Sunday, January 25, 2009

Plastic and Iron

Raise your hand if you've got some
Lustro-Ware in your kitchen. Uh, huh. And how about a cast iron skillet? Uh, huh, uh, huh. Very good.

I have a red Lustro-Ware recipe box that belonged to Mrs. Gulau which contains retro recipes along with some modern ones.

I confess that I do not own a cast iron skillet...yet. I'm waiting for the right one to come along. I'm hoping for an exceptional skillet that used to belong to someone's great-granny. One that has a patina like that of shiny coal. One that is perfectly seasoned and more nonstick than Teflon. It's out there. I can feel it.

You don't hear much about Lustro-Ware these days. It seems Bakelite gets more attention. I'm not sure why that's so, but it's interesting. I'm glad to have Mrs. Gulau's recipe box. It's a real treasure to me. And I know that, some day, my skillet will come.

Ad was published in February, 1952.


  1. do the canisters have a tight-fitting lid? My mother told me many times to make sure the canisters had tight-fitting lids.

    on ETSY type in retro apron.

    iron skillet - my story too. I don't want to have to break one in, but I really want one.

    I also want this
    be looking for my Aebleskiver post :-)

  2. Joanna, I'm not sure if the canisters have tight lids, I only have a recipe box. I have seen replica canisters and matching salt & pepper shakers and they are really cool. Alas, my kitchen is mainly stainless steel which I like because it looks so clean.

    Aeble...what??? I can't even say it! I'm going to have to research this mystery pastry with the Scandinavian sounding name!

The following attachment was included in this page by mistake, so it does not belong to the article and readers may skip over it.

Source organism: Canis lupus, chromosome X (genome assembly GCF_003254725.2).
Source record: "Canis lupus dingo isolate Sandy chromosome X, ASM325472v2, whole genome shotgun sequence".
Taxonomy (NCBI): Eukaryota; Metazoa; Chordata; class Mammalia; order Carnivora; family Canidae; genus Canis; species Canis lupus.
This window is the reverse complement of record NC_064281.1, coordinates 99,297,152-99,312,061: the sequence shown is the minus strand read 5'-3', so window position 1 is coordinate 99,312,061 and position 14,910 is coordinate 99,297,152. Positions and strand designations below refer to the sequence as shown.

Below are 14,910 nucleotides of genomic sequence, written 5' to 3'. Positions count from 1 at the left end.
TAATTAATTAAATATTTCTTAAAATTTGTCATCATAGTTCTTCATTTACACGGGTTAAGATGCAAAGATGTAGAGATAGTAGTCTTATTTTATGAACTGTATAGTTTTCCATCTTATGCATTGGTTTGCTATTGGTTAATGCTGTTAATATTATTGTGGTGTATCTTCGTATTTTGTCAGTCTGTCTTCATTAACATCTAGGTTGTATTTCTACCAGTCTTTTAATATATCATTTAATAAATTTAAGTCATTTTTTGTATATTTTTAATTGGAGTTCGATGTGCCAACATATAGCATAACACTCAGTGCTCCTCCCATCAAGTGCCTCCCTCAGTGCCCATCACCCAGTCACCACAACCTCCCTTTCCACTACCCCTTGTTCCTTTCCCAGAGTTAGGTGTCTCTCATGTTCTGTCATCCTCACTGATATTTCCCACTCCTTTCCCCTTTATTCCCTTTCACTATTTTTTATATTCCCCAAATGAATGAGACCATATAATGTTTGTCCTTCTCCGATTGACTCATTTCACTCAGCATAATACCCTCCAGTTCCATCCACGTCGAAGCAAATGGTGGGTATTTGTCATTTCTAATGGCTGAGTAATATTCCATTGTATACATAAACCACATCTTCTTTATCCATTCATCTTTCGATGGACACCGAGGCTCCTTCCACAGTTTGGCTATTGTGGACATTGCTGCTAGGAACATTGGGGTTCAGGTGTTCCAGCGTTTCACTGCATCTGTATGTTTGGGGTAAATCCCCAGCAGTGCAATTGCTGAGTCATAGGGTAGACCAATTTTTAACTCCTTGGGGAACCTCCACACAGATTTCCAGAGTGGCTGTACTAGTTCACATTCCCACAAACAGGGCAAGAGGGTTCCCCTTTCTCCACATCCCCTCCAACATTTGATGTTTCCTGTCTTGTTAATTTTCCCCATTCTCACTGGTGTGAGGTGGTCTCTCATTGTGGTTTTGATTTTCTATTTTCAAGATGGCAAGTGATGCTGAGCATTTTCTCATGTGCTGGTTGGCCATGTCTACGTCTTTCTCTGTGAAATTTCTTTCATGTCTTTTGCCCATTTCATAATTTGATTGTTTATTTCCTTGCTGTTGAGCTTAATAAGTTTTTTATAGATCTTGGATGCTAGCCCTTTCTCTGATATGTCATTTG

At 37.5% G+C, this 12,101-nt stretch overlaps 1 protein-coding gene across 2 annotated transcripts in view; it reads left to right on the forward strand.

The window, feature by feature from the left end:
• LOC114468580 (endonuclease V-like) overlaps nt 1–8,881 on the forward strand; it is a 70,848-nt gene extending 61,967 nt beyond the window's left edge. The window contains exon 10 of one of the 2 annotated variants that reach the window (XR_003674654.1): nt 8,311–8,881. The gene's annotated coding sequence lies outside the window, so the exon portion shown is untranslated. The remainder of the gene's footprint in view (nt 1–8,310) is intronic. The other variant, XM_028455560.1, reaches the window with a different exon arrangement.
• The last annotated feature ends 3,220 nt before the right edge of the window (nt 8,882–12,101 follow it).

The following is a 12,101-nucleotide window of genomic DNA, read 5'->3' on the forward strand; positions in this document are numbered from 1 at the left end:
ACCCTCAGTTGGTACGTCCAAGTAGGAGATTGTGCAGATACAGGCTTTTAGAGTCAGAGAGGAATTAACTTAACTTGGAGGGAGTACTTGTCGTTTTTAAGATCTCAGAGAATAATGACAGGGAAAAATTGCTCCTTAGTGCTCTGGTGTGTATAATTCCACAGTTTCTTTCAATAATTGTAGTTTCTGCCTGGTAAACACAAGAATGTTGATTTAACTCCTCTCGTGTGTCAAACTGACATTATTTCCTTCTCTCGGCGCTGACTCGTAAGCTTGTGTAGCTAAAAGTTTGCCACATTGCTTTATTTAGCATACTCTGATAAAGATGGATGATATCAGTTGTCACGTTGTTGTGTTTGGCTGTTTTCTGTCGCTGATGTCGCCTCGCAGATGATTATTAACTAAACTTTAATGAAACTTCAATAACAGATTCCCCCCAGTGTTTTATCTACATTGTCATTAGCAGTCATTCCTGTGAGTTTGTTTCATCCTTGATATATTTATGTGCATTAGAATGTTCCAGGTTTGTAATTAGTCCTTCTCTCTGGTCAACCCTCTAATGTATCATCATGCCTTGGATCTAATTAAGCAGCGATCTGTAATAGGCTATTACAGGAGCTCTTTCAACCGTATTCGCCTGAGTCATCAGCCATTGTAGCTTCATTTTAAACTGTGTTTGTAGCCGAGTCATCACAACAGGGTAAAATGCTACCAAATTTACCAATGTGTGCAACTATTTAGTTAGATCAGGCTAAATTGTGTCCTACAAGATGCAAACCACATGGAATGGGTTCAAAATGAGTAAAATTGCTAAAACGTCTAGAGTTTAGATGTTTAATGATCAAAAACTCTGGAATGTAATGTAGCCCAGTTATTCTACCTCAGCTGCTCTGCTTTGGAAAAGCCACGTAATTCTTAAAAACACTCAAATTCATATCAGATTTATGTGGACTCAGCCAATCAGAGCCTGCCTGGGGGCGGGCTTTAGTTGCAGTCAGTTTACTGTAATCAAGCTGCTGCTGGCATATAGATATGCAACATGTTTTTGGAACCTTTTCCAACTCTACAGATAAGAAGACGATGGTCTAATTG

3. Just say apple for aeble. They're like baked donuts, I think.

    I remember those canisters. I think half the women in the forties and fifties had them in their kitchens. The other half had those aluminum ones like my mom's.

    Amy, I'll keep an eye out for your iron skillet. How large do you want? I have 2 ten-inch ones, one 8-inch, and a 5-inch, all of which are vintage. They all have that wonderful glass-like patina. I would share, but I'm planning on passing them down to my daughter. After she takes a solemn oath not to do anything stupid with them, of course.

    Griswolds are the best, IMHO.

  4. Susan, I think a 12-incher would suit my needs. I envision using it to sear chunks of meat before braising them. It would be fun to have one for stop-top-to-oven cooking, dishes like corn bread come to mind.

    I wouldn't dream of asking for one of yours...those are family heirlooms! And, yes, make sure your daughter takes the oath to never, ever, misuse them! Maybe have her cook some things in it while you watch just to make sure she knows how to use it. LOL

  5. Yeah, I was totally wrong about the aebleskivvers. Just ask Joanne! lol


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